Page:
Monday, 22 October 2012

The threat of youth unemployment in Africa

In his opening address at the OECD’s International Economic Forum on Africa, Olusegun Obsanjo warned that youth unemployment in Africa has reached a critical stage.

Speaking to the committee, the former President of Nigeria stipulated that with well over half of 15-24 year olds out of work, the potential for instability in the region had grown, as seen last year in the violent protests that erupted across North Africa and the Middle East.

In the last decade, Africa has experienced exponential economic growth. Going some way to shrug off the ‘Hopeless Continent’ tag tarred on it by The Economist, Africa created 73 million new jobs between 2000 and 2008 (All statistics in this article are taken from Promoting Youth Employment in Africaand has more recently endured the financial crisis with many economies already growing at rates close to their pre-crisis averages. In line with these figures, six of the world’s ten fastest growing economies (2001-2010) were in sub-Saharan Africa.

On the surface this all seems promising, particulary the burgeoning job figures. However, these stats alone bely an underlying problem; only 10% of Africa’s job market is available to youths.

In almost adjacent fashion to Africa’s economic growth, Africa’s working age population grew rapidly in the last decade, between 2000 and 2008 it increased from 443 million to 550 million, an upsurge of 25%. 
If this trajectory continues then the continent’s labour force will reach 1 billion by 2040. With half of the continent’s population under the age of 20, Africa already has the youngest population in the world.
Despite improvements in education that will see 59% of 20-24 year olds with a secondary education by 2030, compared to 42% today, at present about 133 million young people (more than 50% of the of the youth population) are illiterate. Without the vital skills necessary for entering the labour market this group is marginalized.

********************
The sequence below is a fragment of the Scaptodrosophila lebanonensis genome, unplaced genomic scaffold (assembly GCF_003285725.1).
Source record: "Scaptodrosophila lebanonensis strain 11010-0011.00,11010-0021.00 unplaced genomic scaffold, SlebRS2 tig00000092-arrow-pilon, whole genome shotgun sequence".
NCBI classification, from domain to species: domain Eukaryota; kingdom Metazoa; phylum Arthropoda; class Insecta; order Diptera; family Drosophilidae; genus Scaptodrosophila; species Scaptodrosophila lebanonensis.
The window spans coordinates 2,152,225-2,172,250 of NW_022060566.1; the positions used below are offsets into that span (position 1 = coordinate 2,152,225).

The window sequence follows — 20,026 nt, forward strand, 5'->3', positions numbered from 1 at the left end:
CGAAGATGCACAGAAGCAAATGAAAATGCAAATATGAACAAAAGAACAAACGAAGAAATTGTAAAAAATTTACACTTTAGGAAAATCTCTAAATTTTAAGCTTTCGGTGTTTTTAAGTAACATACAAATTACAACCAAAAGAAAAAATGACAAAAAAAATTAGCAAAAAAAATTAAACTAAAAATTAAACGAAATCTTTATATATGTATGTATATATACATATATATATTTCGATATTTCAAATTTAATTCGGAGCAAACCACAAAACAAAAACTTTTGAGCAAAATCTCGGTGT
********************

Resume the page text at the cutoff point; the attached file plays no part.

Even for the educated youth problems could arise if Africa fails to implement an economic infrastructure that will provide sufficient employment opportunities for them.  Obsanjo emphasized the necessity for this support system, “If youth are given education and skill they will prosper...they must have financial support."

For Obsanjo, the prospect of a vast, under skilled and unemployed youth population is a serious concern – at the Forum he expressed that the disaffection felt by this generation could catalyze more Arab Spring-like revolts across Africa.

According to the World Bank, one in two young people who join a rebel movement cites unemployment as the main reason for doing so. In countries like Liberia, a state that has suffered two civil wars since the late 80s, unemployment is seen as one of the major cause of instability. Even in South Africa, the most developed country in the continent, the effects of high youth unemployment have triggered an upsurge in protests over the last few years,  the AFP (see video below) reports that, “Demonstrations have intensified in poor areas of South Africa with the number of protests rising eight fold in the last seven years – peaking at 111 in 2010.” In a derisive article written for, Glenn Ashton focuses on the South African governments faltering attempts to incorporate its politically active and restless youth into the country’s labour force. While the piece is openly one sided, it does provide further insight into this particular matter.

The devastating consequences of violence are all to clear from the recent horrors taking place in Syria, however, the economic ramifications of civil unrest should not be overlooked. According to the Africa Economic Outlook survey, the Arab revolutions caused “North Africa’s Gross Domestic Product to decline by 3.6 percentage points to near stagnation in 2011.” It is arguable that support systems for jobless youths must be put in place, not only to avoid bloodshed, but to ensure the sustainability of economic development in Africa.

Obsanjo concluded his speech by reminding the committee of the resourcefulness and dynamism of young people, and the necessity of including them in plans for Africa’s economic future. He stressed the importance of maximising the potential of youth by creating policies that provide education and opportunities. He closed with, 
“Youths must see themselves as agents. They must have the right attitude. They must not give up.” 

Robbie Lawrence, Wikichild Coordinator


No comments:

Post a Comment